After all, it is not like they are going to merely take your word for it. A brief summary that provides a closer look at your job duties and speaks to your work ethic will help immensely. Plus, it allows you to verify the job qualifications aspect of your resume, which will also help when it comes time to speak with hiring managers at your next place of employment.
Keep Your Manager In The Loop
No internship manager wants to feel as if they are being blindsided. That’s why you need to make sure that you are doing whatever you can to keep them in the loop.
There’s no reason to resign by e-mail and this will send a terrible message to all parties involved. In fact, it is always best to schedule an in-person meeting.
Give them a two-week notice, as a way of showing the level of respect that you have for the company. Discuss what your responsibilities will be over the course of this two-week period. This is how you part on good terms.
You can also provide them with a formal resignation letter. Circling back to the previous point about gratitude, this is the perfect time to reiterate what you have already told the internship manager in person. Here are dos and don’ts when putting in resignation that you should check out.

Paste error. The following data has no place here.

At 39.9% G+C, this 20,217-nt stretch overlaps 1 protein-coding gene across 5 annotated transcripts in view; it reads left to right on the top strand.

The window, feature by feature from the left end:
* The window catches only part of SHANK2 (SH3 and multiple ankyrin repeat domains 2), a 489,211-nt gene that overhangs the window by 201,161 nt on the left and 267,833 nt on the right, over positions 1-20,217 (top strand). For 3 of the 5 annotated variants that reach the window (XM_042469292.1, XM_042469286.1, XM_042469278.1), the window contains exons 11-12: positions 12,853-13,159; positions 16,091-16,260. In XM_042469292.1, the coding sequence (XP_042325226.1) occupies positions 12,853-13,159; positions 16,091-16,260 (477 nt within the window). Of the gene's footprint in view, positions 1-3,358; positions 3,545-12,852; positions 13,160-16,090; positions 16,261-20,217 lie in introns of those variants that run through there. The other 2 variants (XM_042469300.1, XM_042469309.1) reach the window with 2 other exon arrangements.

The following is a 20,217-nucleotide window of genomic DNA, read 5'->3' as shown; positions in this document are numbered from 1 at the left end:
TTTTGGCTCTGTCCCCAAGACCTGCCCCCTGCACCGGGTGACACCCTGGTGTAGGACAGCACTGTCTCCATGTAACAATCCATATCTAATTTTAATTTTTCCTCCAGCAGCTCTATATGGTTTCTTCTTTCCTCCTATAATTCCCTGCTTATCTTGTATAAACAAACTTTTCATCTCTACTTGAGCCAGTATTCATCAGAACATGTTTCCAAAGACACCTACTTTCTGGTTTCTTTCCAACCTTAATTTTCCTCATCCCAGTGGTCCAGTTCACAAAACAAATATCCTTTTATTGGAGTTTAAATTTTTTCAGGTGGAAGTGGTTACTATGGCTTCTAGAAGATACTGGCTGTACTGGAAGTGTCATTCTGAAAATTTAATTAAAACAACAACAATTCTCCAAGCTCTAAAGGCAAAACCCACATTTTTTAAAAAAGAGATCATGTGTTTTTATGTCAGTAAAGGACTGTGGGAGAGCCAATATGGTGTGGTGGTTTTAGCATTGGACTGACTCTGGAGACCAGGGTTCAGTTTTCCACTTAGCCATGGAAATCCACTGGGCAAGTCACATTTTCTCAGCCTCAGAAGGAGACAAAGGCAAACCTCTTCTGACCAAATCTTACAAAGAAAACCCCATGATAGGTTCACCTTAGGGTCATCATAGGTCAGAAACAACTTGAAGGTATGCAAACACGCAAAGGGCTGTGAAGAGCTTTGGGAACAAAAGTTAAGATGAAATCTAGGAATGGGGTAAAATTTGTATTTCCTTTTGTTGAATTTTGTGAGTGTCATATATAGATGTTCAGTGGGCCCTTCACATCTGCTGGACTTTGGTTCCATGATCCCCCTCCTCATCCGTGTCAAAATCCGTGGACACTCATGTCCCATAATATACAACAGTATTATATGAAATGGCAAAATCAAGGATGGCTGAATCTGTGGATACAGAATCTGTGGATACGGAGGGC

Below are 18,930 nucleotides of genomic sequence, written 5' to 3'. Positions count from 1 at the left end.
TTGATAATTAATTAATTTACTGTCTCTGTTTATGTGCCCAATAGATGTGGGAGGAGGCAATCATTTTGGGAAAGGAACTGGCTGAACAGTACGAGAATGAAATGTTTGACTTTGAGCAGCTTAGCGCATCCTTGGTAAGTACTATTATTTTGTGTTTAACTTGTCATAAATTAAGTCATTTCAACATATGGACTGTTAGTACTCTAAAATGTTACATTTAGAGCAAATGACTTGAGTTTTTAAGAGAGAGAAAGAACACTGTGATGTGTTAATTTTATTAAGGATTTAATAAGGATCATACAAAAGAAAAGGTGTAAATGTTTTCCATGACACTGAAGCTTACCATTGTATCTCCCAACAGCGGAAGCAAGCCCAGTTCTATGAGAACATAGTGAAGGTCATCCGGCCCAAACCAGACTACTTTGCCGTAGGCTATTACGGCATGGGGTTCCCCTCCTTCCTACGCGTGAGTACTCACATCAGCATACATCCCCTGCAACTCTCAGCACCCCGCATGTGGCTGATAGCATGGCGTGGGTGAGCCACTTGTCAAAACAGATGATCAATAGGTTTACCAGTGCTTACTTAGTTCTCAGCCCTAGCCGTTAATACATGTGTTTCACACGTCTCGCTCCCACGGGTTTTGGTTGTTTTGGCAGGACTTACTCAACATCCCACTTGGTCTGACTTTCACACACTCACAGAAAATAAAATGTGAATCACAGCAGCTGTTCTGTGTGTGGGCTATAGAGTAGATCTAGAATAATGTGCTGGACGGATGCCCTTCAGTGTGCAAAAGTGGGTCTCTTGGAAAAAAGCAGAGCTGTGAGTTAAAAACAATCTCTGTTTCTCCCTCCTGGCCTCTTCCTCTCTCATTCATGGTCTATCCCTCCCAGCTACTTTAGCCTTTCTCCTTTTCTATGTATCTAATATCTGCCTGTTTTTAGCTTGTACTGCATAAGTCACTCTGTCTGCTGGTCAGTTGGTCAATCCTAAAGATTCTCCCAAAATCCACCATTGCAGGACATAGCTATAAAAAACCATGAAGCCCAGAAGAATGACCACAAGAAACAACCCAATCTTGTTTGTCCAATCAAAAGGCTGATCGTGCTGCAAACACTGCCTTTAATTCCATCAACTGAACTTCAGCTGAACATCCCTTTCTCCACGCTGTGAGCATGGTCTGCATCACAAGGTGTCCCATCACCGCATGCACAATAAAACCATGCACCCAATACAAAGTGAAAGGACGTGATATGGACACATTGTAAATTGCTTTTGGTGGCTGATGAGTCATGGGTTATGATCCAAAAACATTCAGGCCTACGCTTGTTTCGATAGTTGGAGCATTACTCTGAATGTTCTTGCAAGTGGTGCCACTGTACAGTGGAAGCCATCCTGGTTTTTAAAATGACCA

Don’t Let Your Work Ethic Slip Away
It can be tough to keep working hard when you already have one foot out the door. However, you need to maintain the same work ethic that you have had for the duration of the internship.
Few things will lead to a terrible exit more quickly than a refusal to keep working hard. This shows a serious lack of respect for the manager and more importantly, the other staffers who are going to be picking up the slack.
This is an easy way to make sure that you do not get a reference or a letter of recommendation, either. Remain focused on your responsibilities and be willing to handle anything that your internship manager happens to throw your way.
Maintaining a positive attitude goes a long way in these types of scenarios. No one is going to offer a solid recommendation to you if you’re lazing about the workplace all day and acting smug about your impending departure.
This is the final step and arguably one of the most important of all. The transition process will differ depending on the person.
Some may be leaving to pursue other opportunities and you will need to plan for the next job that you are taking on if this is the case. Meanwhile, there are others who may be leaving to further their education.
Regardless of which path you are taking, you will need to evaluate your financial situation first.
There are others who may have to speak with their manager if their internship was a requirement for their secondary education. In these instances, you will also need to speak to your academic advisor to make sure that you have done everything that you need to remain prepared.
Why you are leaving the internship? How does the next opportunity align with your personal values and your skillset? These are questions that need to be answered before proceeding.